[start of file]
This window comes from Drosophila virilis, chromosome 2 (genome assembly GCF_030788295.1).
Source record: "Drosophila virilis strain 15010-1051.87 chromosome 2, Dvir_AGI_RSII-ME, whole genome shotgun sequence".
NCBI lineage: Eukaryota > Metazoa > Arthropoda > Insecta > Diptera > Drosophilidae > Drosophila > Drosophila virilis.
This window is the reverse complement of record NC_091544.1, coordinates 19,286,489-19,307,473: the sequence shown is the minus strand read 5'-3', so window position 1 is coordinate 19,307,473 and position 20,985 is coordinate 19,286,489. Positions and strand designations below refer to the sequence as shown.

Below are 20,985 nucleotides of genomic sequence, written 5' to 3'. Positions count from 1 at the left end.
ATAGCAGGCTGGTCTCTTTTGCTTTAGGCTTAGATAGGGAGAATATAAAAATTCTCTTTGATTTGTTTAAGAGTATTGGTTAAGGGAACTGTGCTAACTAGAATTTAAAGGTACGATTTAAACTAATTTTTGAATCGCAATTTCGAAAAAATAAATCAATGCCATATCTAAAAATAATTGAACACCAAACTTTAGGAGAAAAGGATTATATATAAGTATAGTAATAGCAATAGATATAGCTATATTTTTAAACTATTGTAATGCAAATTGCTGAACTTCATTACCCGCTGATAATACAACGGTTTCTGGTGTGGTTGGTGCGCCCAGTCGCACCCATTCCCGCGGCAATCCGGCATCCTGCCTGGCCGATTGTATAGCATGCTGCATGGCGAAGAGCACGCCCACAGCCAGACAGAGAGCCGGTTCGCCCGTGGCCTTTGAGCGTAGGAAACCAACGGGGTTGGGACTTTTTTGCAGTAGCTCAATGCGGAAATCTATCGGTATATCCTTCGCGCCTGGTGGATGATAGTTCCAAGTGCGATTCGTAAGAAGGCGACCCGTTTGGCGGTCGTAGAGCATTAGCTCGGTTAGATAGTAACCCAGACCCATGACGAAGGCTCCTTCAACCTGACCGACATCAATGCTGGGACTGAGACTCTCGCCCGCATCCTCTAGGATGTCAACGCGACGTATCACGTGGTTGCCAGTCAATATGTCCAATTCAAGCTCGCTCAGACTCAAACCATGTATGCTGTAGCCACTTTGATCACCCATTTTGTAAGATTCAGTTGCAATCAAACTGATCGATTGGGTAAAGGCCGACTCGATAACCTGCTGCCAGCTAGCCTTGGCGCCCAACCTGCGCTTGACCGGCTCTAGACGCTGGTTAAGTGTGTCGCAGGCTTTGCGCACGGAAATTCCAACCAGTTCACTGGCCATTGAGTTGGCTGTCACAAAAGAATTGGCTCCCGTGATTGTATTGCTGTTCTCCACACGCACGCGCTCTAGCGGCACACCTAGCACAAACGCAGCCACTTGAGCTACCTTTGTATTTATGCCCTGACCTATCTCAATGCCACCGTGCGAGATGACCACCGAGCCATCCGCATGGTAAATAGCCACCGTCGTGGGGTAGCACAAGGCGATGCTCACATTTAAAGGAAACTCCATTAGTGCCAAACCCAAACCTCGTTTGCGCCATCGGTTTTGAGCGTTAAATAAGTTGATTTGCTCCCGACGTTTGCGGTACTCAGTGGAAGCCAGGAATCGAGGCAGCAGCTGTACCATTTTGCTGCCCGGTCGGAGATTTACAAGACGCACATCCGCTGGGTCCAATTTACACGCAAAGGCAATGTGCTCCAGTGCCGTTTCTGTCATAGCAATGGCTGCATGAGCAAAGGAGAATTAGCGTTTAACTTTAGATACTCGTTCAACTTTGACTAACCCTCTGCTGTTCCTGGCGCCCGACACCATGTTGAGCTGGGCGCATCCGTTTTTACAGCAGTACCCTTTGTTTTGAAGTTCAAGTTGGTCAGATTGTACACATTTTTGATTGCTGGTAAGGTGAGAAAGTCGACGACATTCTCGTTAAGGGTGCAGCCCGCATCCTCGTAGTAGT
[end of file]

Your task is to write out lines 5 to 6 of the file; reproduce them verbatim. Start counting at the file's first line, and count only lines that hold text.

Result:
Below are 20,985 nucleotides of genomic sequence, written 5' to 3'. Positions count from 1 at the left end.
ATAGCAGGCTGGTCTCTTTTGCTTTAGGCTTAGATAGGGAGAATATAAAAATTCTCTTTGATTTGTTTAAGAGTATTGGTTAAGGGAACTGTGCTAACTAGAATTTAAAGGTACGATTTAAACTAATTTTTGAATCGCAATTTCGAAAAAATAAATCAATGCCATATCTAAAAATAATTGAACACCAAACTTTAGGAGAAAAGGATTATATATAAGTATAGTAATAGCAATAGATATAGCTATATTTTTAAACTATTGTAATGCAAATTGCTGAACTTCATTACCCGCTGATAATACAACGGTTTCTGGTGTGGTTGGTGCGCCCAGTCGCACCCATTCCCGCGGCAATCCGGCATCCTGCCTGGCCGATTGTATAGCATGCTGCATGGCGAAGAGCACGCCCACAGCCAGACAGAGAGCCGGTTCGCCCGTGGCCTTTGAGCGTAGGAAACCAACGGGGTTGGGACTTTTTTGCAGTAGCTCAATGCGGAAATCTATCGGTATATCCTTCGCGCCTGGTGGATGATAGTTCCAAGTGCGATTCGTAAGAAGGCGACCCGTTTGGCGGTCGTAGAGCATTAGCTCGGTTAGATAGTAACCCAGACCCATGACGAAGGCTCCTTCAACCTGACCGACATCAATGCTGGGACTGAGACTCTCGCCCGCATCCTCTAGGATGTCAACGCGACGTATCACGTGGTTGCCAGTCAATATGTCCAATTCAAGCTCGCTCAGACTCAAACCATGTATGCTGTAGCCACTTTGATCACCCATTTTGTAAGATTCAGTTGCAATCAAACTGATCGATTGGGTAAAGGCCGACTCGATAACCTGCTGCCAGCTAGCCTTGGCGCCCAACCTGCGCTTGACCGGCTCTAGACGCTGGTTAAGTGTGTCGCAGGCTTTGCGCACGGAAATTCCAACCAGTTCACTGGCCATTGAGTTGGCTGTCACAAAAGAATTGGCTCCCGTGATTGTATTGCTGTTCTCCACACGCACGCGCTCTAGCGGCACACCTAGCACAAACGCAGCCACTTGAGCTACCTTTGTATTTATGCCCTGACCTATCTCAATGCCACCGTGCGAGATGACCACCGAGCCATCCGCATGGTAAATAGCCACCGTCGTGGGGTAGCACAAGGCGATGCTCACATTTAAAGGAAACTCCATTAGTGCCAAACCCAAACCTCGTTTGCGCCATCGGTTTTGAGCGTTAAATAAGTTGATTTGCTCCCGACGTTTGCGGTACTCAGTGGAAGCCAGGAATCGAGGCAGCAGCTGTACCATTTTGCTGCCCGGTCGGAGATTTACAAGACGCACATCCGCTGGGTCCAATTTACACGCAAAGGCAATGTGCTCCAGTGCCGTTTCTGTCATAGCAATGGCTGCATGAGCAAAGGAGAATTAGCGTTTAACTTTAGATACTCGTTCAACTTTGACTAACCCTCTGCTGTTCCTGGCGCCCGACACCATGTTGAGCTGGGCGCATCCGTTTTTACAGCAGTACCCTTTGTTTTGAAGTTCAAGTTGGTCAGATTGTACACATTTTTGATTGCTGGTAAGGTGAGAAAGTCGACGACATTCTCGTTAAGGGTGCAGCCCGCATCCTCGTAGTAGT